What's the Best Way to Deliver Food Aid?

The question of how best to deliver food aid is a controversial one.  In recent years, economists like Dean Karlan and Ed Glaeser have suggested that direct cash transfers are the most direct, efficient means of delivering aid to struggling families in the U.S. and elsewhere.  In response to the debate, the International Food Policy Research Institute (IFPRI) collaborated with the U.N. World Food Program (WFP) on several studies. Here's the Ecuador study comparing the effects of aid in the form of cash, food baskets, or supermarket vouchers.  And here's a summary of their findings in Ecuador, Niger, Uganda, and Yemen, which were also discussed at a recent IFPRI seminar:

Findings revealed that there is no one “right” transfer modality. The relative effectiveness of different modalities depends heavily on contextual factors such as the severity of food insecurity and the thickness of markets for grains and other foods. In three countries (Ecuador, Uganda, Yemen), cash had a relatively larger impact on improving dietary diversity as did vouchers in Ecuador, but in the fourth country (Niger), food had a larger impact on dietary diversity. Cash assistance was always significantly more cost-effective to deliver. In fact, researchers determined that if they repeated the study, but only distributed cash, they could feed an additional 32,800 people with the same project budget.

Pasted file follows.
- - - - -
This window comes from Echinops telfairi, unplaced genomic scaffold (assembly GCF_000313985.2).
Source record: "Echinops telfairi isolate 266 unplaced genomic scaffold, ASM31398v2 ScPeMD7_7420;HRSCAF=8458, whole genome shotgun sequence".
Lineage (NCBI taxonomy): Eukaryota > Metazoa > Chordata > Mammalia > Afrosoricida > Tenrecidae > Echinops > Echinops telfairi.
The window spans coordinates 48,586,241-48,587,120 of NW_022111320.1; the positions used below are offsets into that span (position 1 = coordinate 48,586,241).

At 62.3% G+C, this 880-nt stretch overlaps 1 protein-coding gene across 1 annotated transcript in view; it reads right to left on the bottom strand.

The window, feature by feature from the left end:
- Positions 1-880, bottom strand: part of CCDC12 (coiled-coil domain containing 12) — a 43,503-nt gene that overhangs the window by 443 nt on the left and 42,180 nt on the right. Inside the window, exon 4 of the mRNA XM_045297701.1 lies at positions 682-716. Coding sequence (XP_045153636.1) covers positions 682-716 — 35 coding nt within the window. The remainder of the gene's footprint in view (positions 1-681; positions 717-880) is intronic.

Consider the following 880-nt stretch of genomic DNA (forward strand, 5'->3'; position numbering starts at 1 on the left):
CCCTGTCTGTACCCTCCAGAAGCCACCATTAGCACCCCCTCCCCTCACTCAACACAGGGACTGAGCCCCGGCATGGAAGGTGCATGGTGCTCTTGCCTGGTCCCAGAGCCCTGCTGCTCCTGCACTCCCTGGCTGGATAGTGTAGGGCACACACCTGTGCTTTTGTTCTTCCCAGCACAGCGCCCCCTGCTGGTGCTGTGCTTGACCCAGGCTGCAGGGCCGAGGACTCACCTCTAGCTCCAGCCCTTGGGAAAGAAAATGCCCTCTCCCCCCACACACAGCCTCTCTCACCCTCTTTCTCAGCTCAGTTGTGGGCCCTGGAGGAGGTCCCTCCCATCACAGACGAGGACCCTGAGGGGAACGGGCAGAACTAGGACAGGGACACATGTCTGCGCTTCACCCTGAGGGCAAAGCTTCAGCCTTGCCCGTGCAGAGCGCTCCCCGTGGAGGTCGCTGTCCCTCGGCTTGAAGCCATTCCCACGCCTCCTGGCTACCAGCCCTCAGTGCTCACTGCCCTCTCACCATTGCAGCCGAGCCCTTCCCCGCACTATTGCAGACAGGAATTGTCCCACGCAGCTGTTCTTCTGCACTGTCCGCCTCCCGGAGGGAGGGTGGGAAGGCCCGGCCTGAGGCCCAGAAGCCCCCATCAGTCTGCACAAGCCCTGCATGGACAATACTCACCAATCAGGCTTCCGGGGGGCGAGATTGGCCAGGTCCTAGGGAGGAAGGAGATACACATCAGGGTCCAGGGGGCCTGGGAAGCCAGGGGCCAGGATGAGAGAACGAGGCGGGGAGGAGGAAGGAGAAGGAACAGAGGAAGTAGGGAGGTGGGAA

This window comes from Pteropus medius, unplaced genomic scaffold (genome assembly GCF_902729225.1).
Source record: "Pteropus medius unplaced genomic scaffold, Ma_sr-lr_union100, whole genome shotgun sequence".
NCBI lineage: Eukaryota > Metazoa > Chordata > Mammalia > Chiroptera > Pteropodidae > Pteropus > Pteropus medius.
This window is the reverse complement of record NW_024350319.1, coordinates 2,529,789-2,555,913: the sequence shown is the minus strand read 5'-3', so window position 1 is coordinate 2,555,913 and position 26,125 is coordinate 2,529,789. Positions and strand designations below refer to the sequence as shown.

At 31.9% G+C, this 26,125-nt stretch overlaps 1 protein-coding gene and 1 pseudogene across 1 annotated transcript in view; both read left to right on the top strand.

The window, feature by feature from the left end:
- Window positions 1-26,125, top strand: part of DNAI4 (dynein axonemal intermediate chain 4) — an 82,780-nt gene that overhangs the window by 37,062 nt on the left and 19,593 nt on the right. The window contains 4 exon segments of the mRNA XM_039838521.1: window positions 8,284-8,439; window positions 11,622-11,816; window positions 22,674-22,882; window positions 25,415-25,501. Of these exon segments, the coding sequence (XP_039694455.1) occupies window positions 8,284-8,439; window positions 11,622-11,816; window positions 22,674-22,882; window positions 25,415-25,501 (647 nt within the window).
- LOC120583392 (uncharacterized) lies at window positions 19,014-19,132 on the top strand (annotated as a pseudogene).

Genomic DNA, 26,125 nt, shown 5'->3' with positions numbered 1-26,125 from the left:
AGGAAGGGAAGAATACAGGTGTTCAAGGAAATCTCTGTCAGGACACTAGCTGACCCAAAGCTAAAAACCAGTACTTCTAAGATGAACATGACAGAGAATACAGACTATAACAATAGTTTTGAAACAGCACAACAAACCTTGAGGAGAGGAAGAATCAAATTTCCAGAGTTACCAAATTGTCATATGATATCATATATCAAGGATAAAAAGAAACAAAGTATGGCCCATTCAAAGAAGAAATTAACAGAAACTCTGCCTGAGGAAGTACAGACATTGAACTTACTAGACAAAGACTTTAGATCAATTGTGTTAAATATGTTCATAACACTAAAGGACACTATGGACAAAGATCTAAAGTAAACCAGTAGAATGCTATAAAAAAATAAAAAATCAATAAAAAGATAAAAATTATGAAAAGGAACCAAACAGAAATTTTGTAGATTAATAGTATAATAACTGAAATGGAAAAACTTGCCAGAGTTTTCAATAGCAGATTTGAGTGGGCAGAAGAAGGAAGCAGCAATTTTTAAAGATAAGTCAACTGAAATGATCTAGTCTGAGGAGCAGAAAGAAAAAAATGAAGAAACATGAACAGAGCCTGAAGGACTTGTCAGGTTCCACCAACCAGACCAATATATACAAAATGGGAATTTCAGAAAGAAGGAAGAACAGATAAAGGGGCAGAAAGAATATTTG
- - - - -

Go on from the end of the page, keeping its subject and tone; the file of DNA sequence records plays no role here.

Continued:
The Future of USAID

Foreign Policy has published an interesting interview with Rajiv Shah, a United States Agency for International Development (USAID) administrator and former Gates Foundation employee.  Here's Shah on his efforts to bring a business-like mentality to USAID:

I've tried to bring that business-like rigor and the tendency to ask questions -- some would say I ask far too many questions -- to make sure that when we're spending taxpayer resources, we're doing it with that absolute focus that we are making an investment against generating a result.

More Misadventures in Foreign Aid?

Last week CNN told the story here and here of Derreck Kayongo, a refugee from Uganda now living in Atlanta. His father was a soap-maker, and Mr. Kayongo is following in his footsteps, but with a nonprofit twist: he cleans and reprocesses discarded used soap bars from American hotels and ships them to Africa. He started the Global Soap Project, a U.S.-based non-profit organization, to do this.

An inspiring story of someone trying to turn waste into something good. That of course is great, and I like the ingenuity. And I admire how Mr. Kayongo has managed to navigate both the nonprofit and corporate space to figure out how to mobilize people to contribute the soap, and to coordinate delivery to people in need.

But is the best solution here really half-used soap?